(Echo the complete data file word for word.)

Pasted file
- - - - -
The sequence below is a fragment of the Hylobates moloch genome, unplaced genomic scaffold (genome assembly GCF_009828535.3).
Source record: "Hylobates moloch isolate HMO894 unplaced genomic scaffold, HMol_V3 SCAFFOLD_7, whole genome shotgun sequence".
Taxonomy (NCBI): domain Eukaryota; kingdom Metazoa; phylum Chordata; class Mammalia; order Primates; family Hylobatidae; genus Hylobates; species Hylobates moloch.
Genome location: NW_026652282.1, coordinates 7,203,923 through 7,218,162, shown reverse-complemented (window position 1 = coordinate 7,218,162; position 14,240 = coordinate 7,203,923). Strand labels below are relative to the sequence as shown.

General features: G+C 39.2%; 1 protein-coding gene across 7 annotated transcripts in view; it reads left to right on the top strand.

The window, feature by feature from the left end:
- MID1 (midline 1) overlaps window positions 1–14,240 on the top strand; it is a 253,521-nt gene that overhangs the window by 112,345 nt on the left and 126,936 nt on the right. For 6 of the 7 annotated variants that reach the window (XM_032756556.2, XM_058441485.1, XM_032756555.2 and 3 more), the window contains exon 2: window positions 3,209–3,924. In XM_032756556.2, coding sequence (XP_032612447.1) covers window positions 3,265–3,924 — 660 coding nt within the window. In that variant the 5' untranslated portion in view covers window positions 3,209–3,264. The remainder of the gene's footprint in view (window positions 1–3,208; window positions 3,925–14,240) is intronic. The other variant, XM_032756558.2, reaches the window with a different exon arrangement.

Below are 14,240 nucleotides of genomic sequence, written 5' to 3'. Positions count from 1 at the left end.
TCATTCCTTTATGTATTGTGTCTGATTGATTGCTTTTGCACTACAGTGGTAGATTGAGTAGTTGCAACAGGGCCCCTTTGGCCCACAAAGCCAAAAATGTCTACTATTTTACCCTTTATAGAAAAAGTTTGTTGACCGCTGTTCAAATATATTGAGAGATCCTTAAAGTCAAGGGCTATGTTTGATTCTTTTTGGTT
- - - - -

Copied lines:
The sequence below is a fragment of the Hylobates moloch genome, unplaced genomic scaffold (genome assembly GCF_009828535.3).
Source record: "Hylobates moloch isolate HMO894 unplaced genomic scaffold, HMol_V3 SCAFFOLD_7, whole genome shotgun sequence".
Taxonomy (NCBI): domain Eukaryota; kingdom Metazoa; phylum Chordata; class Mammalia; order Primates; family Hylobatidae; genus Hylobates; species Hylobates moloch.
Genome location: NW_026652282.1, coordinates 7,203,923 through 7,218,162, shown reverse-complemented (window position 1 = coordinate 7,218,162; position 14,240 = coordinate 7,203,923). Strand labels below are relative to the sequence as shown.

General features: G+C 39.2%; 1 protein-coding gene across 7 annotated transcripts in view; it reads left to right on the top strand.

The window, feature by feature from the left end:
- MID1 (midline 1) overlaps window positions 1–14,240 on the top strand; it is a 253,521-nt gene that overhangs the window by 112,345 nt on the left and 126,936 nt on the right. For 6 of the 7 annotated variants that reach the window (XM_032756556.2, XM_058441485.1, XM_032756555.2 and 3 more), the window contains exon 2: window positions 3,209–3,924. In XM_032756556.2, coding sequence (XP_032612447.1) covers window positions 3,265–3,924 — 660 coding nt within the window. In that variant the 5' untranslated portion in view covers window positions 3,209–3,264. The remainder of the gene's footprint in view (window positions 1–3,208; window positions 3,925–14,240) is intronic. The other variant, XM_032756558.2, reaches the window with a different exon arrangement.

Below are 14,240 nucleotides of genomic sequence, written 5' to 3'. Positions count from 1 at the left end.
TCATTCCTTTATGTATTGTGTCTGATTGATTGCTTTTGCACTACAGTGGTAGATTGAGTAGTTGCAACAGGGCCCCTTTGGCCCACAAAGCCAAAAATGTCTACTATTTTACCCTTTATAGAAAAAGTTTGTTGACCGCTGTTCAAATATATTGAGAGATCCTTAAAGTCAAGGGCTATGTTTGATTCTTTTTGGTT